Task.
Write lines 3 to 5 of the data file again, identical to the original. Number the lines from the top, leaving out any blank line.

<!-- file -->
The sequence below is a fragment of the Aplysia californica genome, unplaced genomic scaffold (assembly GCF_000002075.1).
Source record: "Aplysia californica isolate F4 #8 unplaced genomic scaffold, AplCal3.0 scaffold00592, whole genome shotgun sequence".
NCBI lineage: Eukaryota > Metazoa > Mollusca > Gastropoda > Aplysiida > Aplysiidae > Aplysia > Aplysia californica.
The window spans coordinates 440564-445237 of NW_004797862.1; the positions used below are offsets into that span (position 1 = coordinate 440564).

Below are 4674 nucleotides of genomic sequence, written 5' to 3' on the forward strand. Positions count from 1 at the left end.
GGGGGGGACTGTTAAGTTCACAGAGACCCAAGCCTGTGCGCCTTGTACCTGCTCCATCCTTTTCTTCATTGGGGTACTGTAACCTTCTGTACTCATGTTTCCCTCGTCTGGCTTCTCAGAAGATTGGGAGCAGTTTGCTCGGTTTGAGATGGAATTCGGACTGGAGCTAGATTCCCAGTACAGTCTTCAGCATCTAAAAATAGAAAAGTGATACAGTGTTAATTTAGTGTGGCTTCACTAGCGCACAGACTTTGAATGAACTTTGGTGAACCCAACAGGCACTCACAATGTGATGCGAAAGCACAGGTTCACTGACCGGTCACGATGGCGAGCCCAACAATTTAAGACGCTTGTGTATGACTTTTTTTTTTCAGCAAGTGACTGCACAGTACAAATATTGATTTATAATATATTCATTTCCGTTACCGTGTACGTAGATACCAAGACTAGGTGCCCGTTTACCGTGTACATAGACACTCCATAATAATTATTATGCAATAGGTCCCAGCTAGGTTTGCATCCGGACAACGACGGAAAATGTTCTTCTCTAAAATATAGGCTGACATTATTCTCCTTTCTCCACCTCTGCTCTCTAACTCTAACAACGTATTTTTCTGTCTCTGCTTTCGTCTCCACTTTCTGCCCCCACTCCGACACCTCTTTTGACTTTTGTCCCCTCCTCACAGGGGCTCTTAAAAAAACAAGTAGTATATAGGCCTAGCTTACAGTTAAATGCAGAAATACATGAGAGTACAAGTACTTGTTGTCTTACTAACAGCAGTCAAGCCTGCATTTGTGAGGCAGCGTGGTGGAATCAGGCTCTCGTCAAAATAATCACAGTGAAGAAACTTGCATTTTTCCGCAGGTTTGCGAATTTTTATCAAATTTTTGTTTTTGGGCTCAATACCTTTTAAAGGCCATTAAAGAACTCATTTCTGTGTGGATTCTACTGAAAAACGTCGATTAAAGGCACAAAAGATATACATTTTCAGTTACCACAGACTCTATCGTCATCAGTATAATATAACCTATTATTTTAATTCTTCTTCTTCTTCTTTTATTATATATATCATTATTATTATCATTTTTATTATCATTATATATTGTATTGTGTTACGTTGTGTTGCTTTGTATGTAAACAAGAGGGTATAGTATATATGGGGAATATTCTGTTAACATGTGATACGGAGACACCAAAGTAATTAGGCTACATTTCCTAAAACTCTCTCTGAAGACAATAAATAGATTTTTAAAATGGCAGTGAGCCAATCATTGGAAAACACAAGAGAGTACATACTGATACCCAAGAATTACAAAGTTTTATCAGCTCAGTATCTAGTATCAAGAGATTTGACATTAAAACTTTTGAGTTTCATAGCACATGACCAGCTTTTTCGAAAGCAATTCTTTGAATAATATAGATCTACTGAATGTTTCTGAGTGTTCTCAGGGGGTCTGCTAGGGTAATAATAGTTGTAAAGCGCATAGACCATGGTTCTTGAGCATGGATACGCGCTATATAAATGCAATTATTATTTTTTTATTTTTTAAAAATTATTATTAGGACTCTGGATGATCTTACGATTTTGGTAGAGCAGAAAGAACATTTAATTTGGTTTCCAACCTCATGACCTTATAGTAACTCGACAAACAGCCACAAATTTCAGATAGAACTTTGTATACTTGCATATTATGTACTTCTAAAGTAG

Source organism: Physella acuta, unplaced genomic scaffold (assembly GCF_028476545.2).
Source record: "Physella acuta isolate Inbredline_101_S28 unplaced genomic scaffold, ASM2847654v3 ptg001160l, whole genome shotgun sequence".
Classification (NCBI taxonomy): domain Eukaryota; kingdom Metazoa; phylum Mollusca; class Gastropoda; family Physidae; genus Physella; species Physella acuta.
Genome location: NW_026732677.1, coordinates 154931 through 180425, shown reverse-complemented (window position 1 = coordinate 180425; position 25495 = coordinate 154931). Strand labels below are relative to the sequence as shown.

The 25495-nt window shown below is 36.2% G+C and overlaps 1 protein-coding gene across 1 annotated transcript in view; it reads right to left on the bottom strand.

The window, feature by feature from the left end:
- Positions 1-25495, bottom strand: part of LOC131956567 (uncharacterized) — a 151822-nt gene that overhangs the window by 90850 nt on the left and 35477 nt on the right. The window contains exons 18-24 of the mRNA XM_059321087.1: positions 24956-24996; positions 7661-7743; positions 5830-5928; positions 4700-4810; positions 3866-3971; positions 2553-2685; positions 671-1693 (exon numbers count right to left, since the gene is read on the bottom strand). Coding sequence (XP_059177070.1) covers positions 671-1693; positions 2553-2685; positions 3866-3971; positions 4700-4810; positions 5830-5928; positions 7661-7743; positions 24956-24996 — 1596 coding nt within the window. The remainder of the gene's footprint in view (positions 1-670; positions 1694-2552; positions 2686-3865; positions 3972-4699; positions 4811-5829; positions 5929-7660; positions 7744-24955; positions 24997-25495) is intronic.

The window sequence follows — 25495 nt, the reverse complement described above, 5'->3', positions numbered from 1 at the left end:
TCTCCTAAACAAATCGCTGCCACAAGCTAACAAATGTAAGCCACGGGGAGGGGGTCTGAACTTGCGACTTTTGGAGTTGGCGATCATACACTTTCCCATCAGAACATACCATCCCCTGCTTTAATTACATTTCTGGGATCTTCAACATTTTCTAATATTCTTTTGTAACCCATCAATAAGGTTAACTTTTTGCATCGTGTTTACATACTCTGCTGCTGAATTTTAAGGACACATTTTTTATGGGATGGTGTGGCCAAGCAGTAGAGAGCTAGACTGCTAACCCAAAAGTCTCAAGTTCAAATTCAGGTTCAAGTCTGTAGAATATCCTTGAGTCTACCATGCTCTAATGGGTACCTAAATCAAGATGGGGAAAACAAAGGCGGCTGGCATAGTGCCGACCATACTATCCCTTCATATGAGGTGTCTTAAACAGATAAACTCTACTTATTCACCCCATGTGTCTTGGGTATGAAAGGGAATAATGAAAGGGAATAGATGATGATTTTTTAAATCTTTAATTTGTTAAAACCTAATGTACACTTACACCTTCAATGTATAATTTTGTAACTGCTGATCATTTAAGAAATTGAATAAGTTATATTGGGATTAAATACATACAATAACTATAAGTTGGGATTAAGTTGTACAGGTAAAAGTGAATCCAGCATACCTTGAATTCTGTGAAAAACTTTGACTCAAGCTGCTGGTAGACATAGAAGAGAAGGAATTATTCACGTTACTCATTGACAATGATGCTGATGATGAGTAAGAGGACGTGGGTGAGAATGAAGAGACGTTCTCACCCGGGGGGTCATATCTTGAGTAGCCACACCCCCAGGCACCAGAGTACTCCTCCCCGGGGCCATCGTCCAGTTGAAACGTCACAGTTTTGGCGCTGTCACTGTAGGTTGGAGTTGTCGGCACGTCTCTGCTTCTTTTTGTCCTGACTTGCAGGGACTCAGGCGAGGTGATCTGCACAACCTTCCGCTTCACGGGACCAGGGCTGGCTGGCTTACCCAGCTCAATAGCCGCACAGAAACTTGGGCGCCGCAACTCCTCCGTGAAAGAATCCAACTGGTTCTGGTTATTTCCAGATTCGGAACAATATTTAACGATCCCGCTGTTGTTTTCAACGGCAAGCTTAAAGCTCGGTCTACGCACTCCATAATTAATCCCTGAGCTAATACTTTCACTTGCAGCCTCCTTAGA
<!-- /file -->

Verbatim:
NCBI lineage: Eukaryota > Metazoa > Mollusca > Gastropoda > Aplysiida > Aplysiidae > Aplysia > Aplysia californica.
The window spans coordinates 440564-445237 of NW_004797862.1; the positions used below are offsets into that span (position 1 = coordinate 440564).

Below are 4674 nucleotides of genomic sequence, written 5' to 3' on the forward strand. Positions count from 1 at the left end.